Page:The parochial history of Cornwall.djvu/123

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out sin, it so wrought upon him, that he did not only renounce his trade of a merchant, but also forsook all worldly affairs, and took upon himself the vows of obedience, poverty, and chastity; and under the habit of a grey cover, or scapula, and a coat of the same, surrounded or girded in the middle with a twisted rope, cord, or halter, in memory of his deliverance from it and the gallows, as aforesaid, with naked legs and discalceated feet, he forsook his house, and went about the country preaching the Gospel gratis, subsisting only on the alms and charity of his hearers, and what was wanting in that particular was made up by downright beggary. And in short time he so far prevailed with the people by his predicatements, that divers brethren went about with him, following the same manner of life, under the rules and habit aforesaid, which gave him occasion or opportunity to lay the foundation of the first convent in Christendom of his order at Assissium aforesaid, and obtained a confirmation of his rule from the Pope; and two years after his death, 4th Aug. 128, was by him canonized for a saint.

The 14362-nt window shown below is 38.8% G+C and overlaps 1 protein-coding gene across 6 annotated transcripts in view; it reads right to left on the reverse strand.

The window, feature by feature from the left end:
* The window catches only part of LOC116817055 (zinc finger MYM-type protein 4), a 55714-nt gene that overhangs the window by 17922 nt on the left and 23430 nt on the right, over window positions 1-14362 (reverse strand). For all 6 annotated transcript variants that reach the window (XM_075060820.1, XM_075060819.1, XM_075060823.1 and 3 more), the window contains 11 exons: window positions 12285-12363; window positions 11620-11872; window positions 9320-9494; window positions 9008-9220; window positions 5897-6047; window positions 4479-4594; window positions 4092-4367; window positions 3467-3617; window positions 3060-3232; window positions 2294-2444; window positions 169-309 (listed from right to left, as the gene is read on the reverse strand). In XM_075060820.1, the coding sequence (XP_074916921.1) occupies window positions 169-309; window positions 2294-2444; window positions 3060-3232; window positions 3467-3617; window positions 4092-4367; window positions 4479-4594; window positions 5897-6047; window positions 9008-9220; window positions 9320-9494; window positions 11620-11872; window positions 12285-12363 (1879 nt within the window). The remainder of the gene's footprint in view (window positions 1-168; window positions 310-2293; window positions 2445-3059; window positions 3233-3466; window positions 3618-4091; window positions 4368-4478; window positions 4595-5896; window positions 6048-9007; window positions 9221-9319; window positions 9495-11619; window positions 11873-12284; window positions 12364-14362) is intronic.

However, let it be remembered here, that afterwards St. Bonaventure, being at the 18th year of his age entered of this order of St. Francis, and in the general chapter of Narbonne chosen minister general of those friars, he then so altered and regulated his rule and order, or rather reformed it, that ever since it might more aptly be called the order of St. Bonaventure than that of St. Francis. Which St. Bonaventure afterwards being made a Bishop, and one of the Cardinals of Rome, wrote the Life of St. Francis in Latin, and therein recounted so many stories of his conversion as aforesaid, of his perfection, religion, reparation of three churches, his sincere, mortified life, and the manner of preparing creatures for his refection, his humility, obedience, condescension, and bowing downwards of himself, his love of poverty, the wonderful supply of his